About 10,000 Timorese gathered in front of the Government Palace in the capital Dili in a ceremony lacking the euphoria of last year, when world leaders feted the birth of the world's newest nation and crowds partied into the night.
Ballads and revolutionary folk songs wafted across the waterfront as Timorese watched their newly formed army and military march past.
The country's flag was raised and a minute of silence was held for "its national heroes" killed in the struggle for independence. President Xanana Gusmao then addressed the crowd and spoke of the country's struggles with poverty and joblessness.
Most in the crowd - young families, villagers dressed in traditional outfits and a ragtag group of ex-guerillas - said they were thrilled with their newfound freedoms and were proud to have a government that represented them.
But they also said the national holiday brought back bad memories, recalling how a son was tortured by the Indonesians, a father killed or an entire village terrorized.
Smaller festivities took place across the country, with church services and soccer matches. State-owned Timor Telecom gave free local phone calls for all.
"Today is a chance to express my happiness," said Antonio Rosario, a 63-year-old farmer who had arrived by truck with 70 others from his village of Camea, just east of Dili.
"We suffered so much in the past," he said. "We were always forced to flee the village for the forest. I know my government is weak but at least we are independent."
After hundreds of years of Portuguese and then Indonesian rule, East Timor voted in August 1999 to become independent in a U.N.-sponsored referendum.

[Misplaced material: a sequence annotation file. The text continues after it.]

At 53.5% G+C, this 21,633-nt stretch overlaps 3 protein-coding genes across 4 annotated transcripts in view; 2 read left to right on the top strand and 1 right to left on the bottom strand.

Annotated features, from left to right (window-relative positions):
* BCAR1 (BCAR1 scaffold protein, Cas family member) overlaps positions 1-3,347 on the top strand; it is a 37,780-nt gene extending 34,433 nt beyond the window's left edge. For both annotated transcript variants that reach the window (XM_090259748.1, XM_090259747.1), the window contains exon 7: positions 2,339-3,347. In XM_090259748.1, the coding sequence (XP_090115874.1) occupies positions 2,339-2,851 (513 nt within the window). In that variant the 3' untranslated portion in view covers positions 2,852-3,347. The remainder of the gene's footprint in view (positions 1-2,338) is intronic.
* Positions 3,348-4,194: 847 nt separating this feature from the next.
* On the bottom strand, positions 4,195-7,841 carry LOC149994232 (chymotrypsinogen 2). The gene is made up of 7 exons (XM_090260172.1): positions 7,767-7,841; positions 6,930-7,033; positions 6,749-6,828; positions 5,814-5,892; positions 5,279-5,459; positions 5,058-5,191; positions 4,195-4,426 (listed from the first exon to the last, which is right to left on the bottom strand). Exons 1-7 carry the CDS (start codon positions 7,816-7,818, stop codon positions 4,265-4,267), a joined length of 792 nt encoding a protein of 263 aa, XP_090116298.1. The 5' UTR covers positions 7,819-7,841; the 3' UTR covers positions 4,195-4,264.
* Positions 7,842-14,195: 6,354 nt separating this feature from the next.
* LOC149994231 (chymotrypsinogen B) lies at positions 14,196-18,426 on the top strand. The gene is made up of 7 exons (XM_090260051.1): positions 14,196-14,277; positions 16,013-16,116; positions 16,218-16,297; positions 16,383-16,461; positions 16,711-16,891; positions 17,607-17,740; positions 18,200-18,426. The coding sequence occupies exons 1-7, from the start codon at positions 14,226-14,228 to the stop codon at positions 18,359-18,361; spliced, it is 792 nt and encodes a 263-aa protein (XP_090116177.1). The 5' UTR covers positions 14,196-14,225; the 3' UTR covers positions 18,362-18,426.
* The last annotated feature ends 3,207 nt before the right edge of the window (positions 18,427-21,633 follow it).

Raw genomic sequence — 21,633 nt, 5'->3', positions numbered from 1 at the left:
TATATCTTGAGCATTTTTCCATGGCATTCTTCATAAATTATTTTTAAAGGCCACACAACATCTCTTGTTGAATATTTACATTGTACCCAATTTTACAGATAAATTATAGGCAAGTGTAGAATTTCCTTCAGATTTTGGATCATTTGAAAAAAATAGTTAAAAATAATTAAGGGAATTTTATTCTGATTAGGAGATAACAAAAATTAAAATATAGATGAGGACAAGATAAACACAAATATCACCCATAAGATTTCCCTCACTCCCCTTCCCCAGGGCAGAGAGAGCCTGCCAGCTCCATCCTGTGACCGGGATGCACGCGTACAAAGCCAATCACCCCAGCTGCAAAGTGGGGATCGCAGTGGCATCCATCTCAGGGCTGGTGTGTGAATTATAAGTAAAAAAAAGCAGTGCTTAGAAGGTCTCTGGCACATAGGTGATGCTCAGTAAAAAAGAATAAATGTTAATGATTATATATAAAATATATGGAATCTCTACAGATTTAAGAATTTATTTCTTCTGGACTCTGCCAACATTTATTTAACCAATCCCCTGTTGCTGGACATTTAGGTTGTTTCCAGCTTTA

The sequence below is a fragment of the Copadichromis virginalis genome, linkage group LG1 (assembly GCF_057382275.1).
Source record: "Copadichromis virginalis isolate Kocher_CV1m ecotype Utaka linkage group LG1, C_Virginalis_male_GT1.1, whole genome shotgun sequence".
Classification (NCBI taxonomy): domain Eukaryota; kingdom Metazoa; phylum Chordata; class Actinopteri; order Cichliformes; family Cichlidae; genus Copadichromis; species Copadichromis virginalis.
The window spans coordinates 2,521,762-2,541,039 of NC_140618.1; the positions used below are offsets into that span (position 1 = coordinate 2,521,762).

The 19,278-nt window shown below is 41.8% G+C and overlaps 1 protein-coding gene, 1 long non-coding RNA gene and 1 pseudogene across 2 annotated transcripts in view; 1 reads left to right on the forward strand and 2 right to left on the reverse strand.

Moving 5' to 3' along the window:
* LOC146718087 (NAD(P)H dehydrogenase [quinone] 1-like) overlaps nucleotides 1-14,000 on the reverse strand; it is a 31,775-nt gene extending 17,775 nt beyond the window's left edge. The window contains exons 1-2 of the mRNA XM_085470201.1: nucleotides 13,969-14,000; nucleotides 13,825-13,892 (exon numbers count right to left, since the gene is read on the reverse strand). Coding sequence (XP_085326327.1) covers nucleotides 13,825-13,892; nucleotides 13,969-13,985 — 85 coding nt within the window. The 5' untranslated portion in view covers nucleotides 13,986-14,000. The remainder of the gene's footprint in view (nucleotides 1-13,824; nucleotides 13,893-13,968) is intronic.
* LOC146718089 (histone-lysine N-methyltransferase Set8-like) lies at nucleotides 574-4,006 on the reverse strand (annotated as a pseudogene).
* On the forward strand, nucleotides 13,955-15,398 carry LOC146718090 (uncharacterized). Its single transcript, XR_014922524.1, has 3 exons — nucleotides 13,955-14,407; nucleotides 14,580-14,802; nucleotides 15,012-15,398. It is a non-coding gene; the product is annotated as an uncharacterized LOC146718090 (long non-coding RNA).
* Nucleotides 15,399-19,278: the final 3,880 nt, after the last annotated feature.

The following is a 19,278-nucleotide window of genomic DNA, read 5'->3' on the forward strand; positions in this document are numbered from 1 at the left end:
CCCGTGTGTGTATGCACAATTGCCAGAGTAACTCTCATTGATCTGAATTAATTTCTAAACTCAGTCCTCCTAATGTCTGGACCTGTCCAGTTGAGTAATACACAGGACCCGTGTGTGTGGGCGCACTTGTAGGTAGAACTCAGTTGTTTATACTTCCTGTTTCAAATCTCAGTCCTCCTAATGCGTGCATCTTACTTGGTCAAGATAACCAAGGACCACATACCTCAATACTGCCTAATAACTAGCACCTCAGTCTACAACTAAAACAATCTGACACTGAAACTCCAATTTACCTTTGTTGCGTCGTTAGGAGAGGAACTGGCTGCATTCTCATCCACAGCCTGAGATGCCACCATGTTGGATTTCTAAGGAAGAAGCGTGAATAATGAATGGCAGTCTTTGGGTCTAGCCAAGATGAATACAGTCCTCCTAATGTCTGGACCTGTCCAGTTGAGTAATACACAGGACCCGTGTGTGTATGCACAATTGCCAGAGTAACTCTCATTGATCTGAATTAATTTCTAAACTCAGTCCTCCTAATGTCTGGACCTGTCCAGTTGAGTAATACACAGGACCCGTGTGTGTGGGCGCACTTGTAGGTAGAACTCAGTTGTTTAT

The Indonesian military and its proxy militias responded by laying waste to the former province, killing 1,500 Timorese and forcing 300,000 from their homes.
The U.N. administered the country for 2 1/2 years and East Timor became independent on May 20, 2002. But the first year has been filled setbacks for the predominantly Roman Catholic country of 800,000.
Riots destroyed parts of the capital in December. Attacks by former militiamen in January raised security fears and the economy is expected to decline this year - causing unemployment rates to rise.
President Gusmao, a former freedom fighter who was jailed by Indonesia, said people were frustrated with their "difficult living conditions" but said the country would persevere.
"A year has passed with the difficulties inherent in the early stages of any social or political process," Gusmao said. "Of course, it is up to us, the Timorese, to plan and work tirelessly to meet the legitimate and profound aspirations of our people."
But in a speech broadcast earlier Tuesday on radio and television, Gusmao painted a more pessimistic picture.
"There is little food on the hearth," he said. "There is no prospect of employment for our youth and the conditions of the legal and (government) infrastructure don't attract investors."
He complained some Timorese were using democracy for personal gain and accused the Parliament of wasting time "airing its dirty laundry as if it was a public sanitary facility."
The pessimistic mood seemed to permeate the independence day celebrations, with many Timorese using the five-hour event to air their demands for cheaper goods in the market and more opportunities for their families.
"I fought for this independence and the government owes me something," said Luis Tilman dos Santos, an unemployed Falintil freedom fighter dressed in his old uniform. "I've come to demand a job from the government."
But others clearly were soaking up the historic moment, waving the country's red, yellow and black flag, singing along to revolutionary ballads and dancing to the sounds of traditional drums and gongs.
"I'm proud that I can serve my own people, my own constitution," said Rafael Marquen, an administrator at the country's main airport. "I have a say in building my country."
-Edited by Mary de Wet